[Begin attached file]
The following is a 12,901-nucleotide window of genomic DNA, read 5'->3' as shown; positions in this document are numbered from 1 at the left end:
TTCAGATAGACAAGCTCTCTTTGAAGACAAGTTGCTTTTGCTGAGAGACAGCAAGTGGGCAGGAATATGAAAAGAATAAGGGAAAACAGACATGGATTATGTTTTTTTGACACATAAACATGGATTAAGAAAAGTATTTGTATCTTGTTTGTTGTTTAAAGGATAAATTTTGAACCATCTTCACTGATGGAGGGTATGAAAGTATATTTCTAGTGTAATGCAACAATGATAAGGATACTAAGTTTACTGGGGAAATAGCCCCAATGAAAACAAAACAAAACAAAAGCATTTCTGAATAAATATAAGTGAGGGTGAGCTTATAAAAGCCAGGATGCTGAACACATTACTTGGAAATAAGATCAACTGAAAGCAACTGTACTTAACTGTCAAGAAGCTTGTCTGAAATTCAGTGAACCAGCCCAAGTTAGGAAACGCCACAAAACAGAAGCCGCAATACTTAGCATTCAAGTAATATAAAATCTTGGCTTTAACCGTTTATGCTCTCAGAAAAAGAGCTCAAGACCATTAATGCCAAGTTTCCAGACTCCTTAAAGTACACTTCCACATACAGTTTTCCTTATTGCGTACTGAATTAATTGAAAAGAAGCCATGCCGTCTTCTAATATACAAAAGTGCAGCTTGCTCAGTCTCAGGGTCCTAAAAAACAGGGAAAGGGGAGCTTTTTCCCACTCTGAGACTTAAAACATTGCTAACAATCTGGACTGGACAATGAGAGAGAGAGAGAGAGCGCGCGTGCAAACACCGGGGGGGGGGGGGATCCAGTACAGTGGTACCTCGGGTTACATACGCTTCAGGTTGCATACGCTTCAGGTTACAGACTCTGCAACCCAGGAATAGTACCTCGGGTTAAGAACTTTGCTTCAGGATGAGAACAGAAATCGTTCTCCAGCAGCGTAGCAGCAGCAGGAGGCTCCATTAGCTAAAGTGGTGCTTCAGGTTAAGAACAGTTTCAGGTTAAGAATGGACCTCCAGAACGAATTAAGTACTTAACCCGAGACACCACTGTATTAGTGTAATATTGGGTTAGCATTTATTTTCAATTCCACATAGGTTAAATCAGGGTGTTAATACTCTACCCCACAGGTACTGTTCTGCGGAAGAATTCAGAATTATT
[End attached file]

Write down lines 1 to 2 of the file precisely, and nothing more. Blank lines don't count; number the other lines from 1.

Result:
The following is a 12,901-nucleotide window of genomic DNA, read 5'->3' as shown; positions in this document are numbered from 1 at the left end:
TTCAGATAGACAAGCTCTCTTTGAAGACAAGTTGCTTTTGCTGAGAGACAGCAAGTGGGCAGGAATATGAAAAGAATAAGGGAAAACAGACATGGATTATGTTTTTTTGACACATAAACATGGATTAAGAAAAGTATTTGTATCTTGTTTGTTGTTTAAAGGATAAATTTTGAACCATCTTCACTGATGGAGGGTATGAAAGTATATTTCTAGTGTAATGCAACAATGATAAGGATACTAAGTTTACTGGGGAAATAGCCCCAATGAAAACAAAACAAAACAAAAGCATTTCTGAATAAATATAAGTGAGGGTGAGCTTATAAAAGCCAGGATGCTGAACACATTACTTGGAAATAAGATCAACTGAAAGCAACTGTACTTAACTGTCAAGAAGCTTGTCTGAAATTCAGTGAACCAGCCCAAGTTAGGAAACGCCACAAAACAGAAGCCGCAATACTTAGCATTCAAGTAATATAAAATCTTGGCTTTAACCGTTTATGCTCTCAGAAAAAGAGCTCAAGACCATTAATGCCAAGTTTCCAGACTCCTTAAAGTACACTTCCACATACAGTTTTCCTTATTGCGTACTGAATTAATTGAAAAGAAGCCATGCCGTCTTCTAATATACAAAAGTGCAGCTTGCTCAGTCTCAGGGTCCTAAAAAACAGGGAAAGGGGAGCTTTTTCCCACTCTGAGACTTAAAACATTGCTAACAATCTGGACTGGACAATGAGAGAGAGAGAGAGAGCGCGCGTGCAAACACCGGGGGGGGGGGGGATCCAGTACAGTGGTACCTCGGGTTACATACGCTTCAGGTTGCATACGCTTCAGGTTACAGACTCTGCAACCCAGGAATAGTACCTCGGGTTAAGAACTTTGCTTCAGGATGAGAACAGAAATCGTTCTCCAGCAGCGTAGCAGCAGCAGGAGGCTCCATTAGCTAAAGTGGTGCTTCAGGTTAAGAACAGTTTCAGGTTAAGAATGGACCTCCAGAACGAATTAAGTACTTAACCCGAGACACCACTGTATTAGTGTAATATTGGGTTAGCATTTATTTTCAATTCCACATAGGTTAAATCAGGGTGTTAATACTCTACCCCACAGGTACTGTTCTGCGGAAGAATTCAGAATTATT